Director Peter Farrelly’s “Green Book,” a film based on the complicated, real-life friendship between New York bouncer Tony ‘Lip’ Vallelonga (Viggo Mortensen) and musician Don Shirley (Mahershala Ali), takes place during the civil rights era of the 1960’s. The characters’ chemistry, as well as the the leads’ outstanding performances, especially Mortensen, carry “Green Book” to success.
Tony, in need of extra money, picks up a job as Don’s driver during a tour of the Deep South. This movie is well-crafted, riveting and, most importantly, entertaining from its opening to its final scene.
The complexity of each of the two lead characters and their relationship make the film highly entertaining. Both actors have a charisma that, in addition to their chemistry, is a pleasure to watch. Their banter is charming and heartwarming. Some of the best scenes in the movie are of the the two of them driving down the highway. Their traditions and cultures clash with one another in comical scenarios, such as a particularly funny scene where Shirley tries fried chicken for the first time. Both lead roles demand eccentric personalities — the stingy, stubborn Tony or the stoic, high class Don — making their success all the more entertaining.
The plot is simple, yet has the potential to fall victim to the choppy flow of the story as the narrative jumps from city to city every 10 minutes. However, despite a runtime of 130 minutes, the film is perfectly paced. Every scene is engaging and the variety of locations give way to a wide range of situations for the duo to get into.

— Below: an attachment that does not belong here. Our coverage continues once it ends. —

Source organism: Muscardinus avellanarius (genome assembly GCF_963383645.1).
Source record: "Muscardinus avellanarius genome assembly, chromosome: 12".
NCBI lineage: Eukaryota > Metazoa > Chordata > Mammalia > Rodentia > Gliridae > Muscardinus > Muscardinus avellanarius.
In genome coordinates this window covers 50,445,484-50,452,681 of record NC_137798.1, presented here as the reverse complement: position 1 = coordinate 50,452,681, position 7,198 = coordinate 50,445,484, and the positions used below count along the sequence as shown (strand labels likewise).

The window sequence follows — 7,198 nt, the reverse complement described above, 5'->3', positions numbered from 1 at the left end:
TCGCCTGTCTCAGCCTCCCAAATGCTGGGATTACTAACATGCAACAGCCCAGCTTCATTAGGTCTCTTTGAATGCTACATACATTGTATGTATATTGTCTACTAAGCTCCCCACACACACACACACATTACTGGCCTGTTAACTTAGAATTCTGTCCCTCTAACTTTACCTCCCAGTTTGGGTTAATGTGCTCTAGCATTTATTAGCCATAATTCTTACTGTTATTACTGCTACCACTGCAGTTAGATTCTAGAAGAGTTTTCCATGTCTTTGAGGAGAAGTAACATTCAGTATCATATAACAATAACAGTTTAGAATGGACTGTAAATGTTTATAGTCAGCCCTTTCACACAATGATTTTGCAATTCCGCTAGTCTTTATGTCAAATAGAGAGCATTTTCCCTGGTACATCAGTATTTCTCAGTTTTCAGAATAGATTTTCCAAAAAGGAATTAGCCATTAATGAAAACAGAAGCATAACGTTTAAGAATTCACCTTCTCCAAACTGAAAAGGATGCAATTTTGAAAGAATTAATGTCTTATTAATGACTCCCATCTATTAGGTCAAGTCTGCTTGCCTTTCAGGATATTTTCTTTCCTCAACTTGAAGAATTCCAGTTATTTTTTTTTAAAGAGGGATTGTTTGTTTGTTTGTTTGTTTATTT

As the story progresses, Don and Tony travel deeper into the South and find themselves in progressively more dangerous situations. The film uses these moments to make social commentary and to test the characters and their morals constantly. Throughout the movie, similar themes recur, including segregation, that show how the characters learn from one another and change how they react to and deal with oppression. Additionally, these scenes are expertly put together, packing suspense as the fate of the duo’s entire journey rests on these situations.
“Green Book” isn’t shy when it comes to commentary on social class, either. The lead characters themselves are of different socioeconomic classes. Tony comes from a lower class, struggling to support his family, while Don is a world-class musician who lives on top of Carnegie Hall. This discrepancy causes the two’s values to clash quite a bit, making for some tense and impactful scenes, as well as some hilarious ones.
In addition to the well-rounded characters and perfectly paced story, the film’s set design and costumes are vibrant and beautiful. From the opening scene, during a musical performance in a bar, everything from the suits and the lighting give the film life. This carries on throughout the film via stunning visuals and cinematography.
Farrelly’s “Green Book” is a near-perfect cinematic experience. It is one of the funniest movies of the year, while also being one of the most adept at traversing intense subjects that, despite taking place during the 1960’s, are still relevant today.